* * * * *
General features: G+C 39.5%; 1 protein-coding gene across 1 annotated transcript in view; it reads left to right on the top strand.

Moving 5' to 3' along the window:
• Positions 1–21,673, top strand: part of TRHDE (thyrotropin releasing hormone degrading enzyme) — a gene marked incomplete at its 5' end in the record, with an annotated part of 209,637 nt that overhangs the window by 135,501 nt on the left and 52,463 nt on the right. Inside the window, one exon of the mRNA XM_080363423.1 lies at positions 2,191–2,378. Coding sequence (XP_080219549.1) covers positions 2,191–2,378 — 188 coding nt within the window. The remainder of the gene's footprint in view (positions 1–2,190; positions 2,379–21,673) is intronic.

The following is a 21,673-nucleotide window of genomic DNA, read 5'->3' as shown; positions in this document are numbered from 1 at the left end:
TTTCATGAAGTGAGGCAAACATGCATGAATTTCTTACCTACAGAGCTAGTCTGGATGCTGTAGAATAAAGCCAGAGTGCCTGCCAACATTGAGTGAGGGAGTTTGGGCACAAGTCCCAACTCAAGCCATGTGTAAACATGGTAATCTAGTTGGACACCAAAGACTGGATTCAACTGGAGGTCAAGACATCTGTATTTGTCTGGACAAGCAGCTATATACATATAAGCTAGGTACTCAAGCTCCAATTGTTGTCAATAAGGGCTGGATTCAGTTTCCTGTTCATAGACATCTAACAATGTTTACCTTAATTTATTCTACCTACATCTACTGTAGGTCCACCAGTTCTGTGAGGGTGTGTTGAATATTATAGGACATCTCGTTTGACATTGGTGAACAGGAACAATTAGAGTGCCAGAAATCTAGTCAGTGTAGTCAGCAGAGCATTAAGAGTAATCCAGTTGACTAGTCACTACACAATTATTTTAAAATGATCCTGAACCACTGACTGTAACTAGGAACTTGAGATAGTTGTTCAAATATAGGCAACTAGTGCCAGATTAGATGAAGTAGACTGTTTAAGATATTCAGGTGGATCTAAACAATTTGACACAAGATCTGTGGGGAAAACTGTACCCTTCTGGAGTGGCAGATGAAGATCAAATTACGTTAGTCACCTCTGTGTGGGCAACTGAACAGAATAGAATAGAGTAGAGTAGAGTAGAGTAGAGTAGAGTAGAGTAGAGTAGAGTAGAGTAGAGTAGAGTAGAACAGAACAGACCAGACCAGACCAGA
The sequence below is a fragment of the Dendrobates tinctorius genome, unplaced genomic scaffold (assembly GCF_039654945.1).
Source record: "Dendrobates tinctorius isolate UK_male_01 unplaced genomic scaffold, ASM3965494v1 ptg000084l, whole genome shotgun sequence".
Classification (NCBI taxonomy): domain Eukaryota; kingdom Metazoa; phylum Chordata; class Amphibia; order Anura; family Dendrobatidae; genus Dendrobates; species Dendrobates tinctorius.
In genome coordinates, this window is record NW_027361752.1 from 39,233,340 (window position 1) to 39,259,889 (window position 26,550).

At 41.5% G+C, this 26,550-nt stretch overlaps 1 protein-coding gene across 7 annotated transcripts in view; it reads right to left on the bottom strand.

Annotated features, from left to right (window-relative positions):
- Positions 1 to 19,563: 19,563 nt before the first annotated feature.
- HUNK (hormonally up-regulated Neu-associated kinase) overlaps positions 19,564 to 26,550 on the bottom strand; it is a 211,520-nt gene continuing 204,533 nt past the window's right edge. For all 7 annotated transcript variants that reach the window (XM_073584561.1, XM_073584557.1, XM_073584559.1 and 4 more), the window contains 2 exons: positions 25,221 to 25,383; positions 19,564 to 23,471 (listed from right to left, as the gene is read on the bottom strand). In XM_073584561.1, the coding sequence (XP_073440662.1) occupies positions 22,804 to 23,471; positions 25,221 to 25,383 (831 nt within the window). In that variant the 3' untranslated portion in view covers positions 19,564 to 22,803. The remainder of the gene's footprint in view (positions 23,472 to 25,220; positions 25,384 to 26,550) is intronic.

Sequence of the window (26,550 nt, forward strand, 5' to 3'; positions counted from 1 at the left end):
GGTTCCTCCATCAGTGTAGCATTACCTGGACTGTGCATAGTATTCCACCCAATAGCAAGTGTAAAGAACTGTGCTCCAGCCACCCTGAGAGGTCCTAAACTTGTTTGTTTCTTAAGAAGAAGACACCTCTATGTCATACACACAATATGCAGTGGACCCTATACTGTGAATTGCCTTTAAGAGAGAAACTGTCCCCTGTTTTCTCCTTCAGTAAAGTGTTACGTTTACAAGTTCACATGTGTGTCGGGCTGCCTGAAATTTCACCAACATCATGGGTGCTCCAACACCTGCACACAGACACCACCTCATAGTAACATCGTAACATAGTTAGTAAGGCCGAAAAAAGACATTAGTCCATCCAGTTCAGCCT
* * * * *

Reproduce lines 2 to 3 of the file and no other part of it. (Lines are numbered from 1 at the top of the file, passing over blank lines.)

Moving 5' to 3' along the window:
• Positions 1–21,673, top strand: part of TRHDE (thyrotropin releasing hormone degrading enzyme) — a gene marked incomplete at its 5' end in the record, with an annotated part of 209,637 nt that overhangs the window by 135,501 nt on the left and 52,463 nt on the right. Inside the window, one exon of the mRNA XM_080363423.1 lies at positions 2,191–2,378. Coding sequence (XP_080219549.1) covers positions 2,191–2,378 — 188 coding nt within the window. The remainder of the gene's footprint in view (positions 1–2,190; positions 2,379–21,673) is intronic.